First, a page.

AT the Ramp

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  1. Always use the staging area to get your boat ready before getting to the ramp, not at the ramp!
  2. Make sure your drain plug is in, and there is nothing sticking out from the sides of your boat like: Downriggers, rods and rod holders etc. I broke off one of my downrigger rod holders  because I was careless at the launch.
  3. Know your rig and how to back it up prior to launching your boat. I’ve seen many mishaps and accidents caused by boaters that had no idea how to back down a ramp.

Finally, make sure you check out the ramp before backing down, and try to launch your boat as safely and quickly as possible.

Trolling the Waters 

  1. Check out the flow of traffic, and either join it or fish the edges.
  2. When  traffic is really heavy, use the shortest leads possible from cannonball to the lure and on directional divers. Forget about outriggers,  planer boards and long lines. Also, I don’t recommend using leadcore line.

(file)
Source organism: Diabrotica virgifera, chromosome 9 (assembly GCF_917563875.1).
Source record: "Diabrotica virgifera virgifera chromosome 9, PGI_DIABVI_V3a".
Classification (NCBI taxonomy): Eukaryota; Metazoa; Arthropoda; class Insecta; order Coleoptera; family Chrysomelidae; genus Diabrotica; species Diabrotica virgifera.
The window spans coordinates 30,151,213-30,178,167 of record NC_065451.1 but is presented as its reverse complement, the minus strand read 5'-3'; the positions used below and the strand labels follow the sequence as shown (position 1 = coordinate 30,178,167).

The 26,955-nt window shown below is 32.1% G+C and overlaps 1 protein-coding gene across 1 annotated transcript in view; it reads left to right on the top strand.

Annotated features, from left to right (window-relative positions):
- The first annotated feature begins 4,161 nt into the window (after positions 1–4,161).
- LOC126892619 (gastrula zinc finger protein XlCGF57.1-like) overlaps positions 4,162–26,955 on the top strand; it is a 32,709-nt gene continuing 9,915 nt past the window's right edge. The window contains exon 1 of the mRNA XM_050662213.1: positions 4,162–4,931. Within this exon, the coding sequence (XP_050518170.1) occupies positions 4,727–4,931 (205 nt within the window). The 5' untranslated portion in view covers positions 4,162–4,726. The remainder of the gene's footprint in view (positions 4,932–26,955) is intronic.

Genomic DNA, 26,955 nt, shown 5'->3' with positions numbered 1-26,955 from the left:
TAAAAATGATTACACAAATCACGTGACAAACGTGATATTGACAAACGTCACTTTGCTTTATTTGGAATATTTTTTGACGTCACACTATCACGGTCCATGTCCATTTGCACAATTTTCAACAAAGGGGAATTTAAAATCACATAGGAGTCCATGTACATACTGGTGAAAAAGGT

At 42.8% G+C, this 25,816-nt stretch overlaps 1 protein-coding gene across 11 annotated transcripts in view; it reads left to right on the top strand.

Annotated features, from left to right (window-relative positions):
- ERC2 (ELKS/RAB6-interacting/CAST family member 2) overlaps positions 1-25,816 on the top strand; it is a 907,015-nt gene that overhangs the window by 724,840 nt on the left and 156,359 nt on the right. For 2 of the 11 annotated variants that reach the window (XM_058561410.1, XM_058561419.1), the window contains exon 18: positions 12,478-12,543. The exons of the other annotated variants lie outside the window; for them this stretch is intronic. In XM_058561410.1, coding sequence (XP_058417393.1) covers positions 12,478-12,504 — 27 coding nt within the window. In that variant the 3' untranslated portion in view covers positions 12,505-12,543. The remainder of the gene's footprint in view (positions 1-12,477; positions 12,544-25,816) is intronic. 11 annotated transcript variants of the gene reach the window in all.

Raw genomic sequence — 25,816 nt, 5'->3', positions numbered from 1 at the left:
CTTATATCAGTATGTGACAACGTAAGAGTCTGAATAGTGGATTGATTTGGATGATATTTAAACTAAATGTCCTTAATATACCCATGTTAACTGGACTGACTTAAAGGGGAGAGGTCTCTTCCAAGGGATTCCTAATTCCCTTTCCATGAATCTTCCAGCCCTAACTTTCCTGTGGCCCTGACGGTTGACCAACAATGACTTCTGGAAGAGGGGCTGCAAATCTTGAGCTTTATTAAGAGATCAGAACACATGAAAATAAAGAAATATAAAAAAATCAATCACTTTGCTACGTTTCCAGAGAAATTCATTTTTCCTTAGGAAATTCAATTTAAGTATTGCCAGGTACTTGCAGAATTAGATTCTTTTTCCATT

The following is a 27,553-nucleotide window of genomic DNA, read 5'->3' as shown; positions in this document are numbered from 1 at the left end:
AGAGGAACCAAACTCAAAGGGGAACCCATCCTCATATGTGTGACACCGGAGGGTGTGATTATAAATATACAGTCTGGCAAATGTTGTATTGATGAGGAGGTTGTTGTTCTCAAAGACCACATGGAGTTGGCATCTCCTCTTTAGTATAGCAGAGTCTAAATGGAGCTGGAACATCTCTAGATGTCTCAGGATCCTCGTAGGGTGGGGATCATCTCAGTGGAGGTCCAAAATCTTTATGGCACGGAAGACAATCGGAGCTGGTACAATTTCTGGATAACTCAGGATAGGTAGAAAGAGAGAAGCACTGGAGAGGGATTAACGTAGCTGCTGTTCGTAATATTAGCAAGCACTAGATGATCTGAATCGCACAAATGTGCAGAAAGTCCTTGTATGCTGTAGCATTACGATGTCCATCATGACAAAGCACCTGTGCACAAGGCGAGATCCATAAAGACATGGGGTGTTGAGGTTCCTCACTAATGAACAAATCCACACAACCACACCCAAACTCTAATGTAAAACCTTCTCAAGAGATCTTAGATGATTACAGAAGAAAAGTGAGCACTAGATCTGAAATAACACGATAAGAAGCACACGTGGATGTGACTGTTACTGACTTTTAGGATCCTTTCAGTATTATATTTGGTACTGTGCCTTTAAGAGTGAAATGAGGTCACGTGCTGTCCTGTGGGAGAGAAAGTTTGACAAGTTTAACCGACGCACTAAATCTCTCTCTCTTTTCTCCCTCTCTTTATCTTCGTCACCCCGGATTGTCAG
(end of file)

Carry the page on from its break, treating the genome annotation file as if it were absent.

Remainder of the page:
3. Use extreme care to avoid closing on another boat or approaching too closely.
  4. When a troller has a fish on, steer a wide birth and be prepared to bring up your rigs if the fish heads your direction. Keep a good distance from shorelines, break walls  and piers unless there are no anglers on them. Stay outside of the casting range of these area.
  5. This is one that is seldom followed even by the experienced Great Lakes troller: When you are fighting a fish in traffic, do not put your motor in neutral!  On a big fish, try to get some lines in and just slow down a little. Naturally, if there is little or no traffic, you can do what you want to land the fish.

Trolling on the Great lakes is kinda like driving your car. It’s really hard to avoid the assholes out there that just don’t give a damn. All we can do is adhere to these basic Codes of Conduct and  follow the “GOLDEN RULE”.

If a boat ramp could talk…. What some stories it can tell!

A True to Life Story At The Ramp!
Got the boat out the other day. We pulled into the launch and 4 rigs pulled in behind us. We prepped the boat and got in the water in maybe a couple minutes.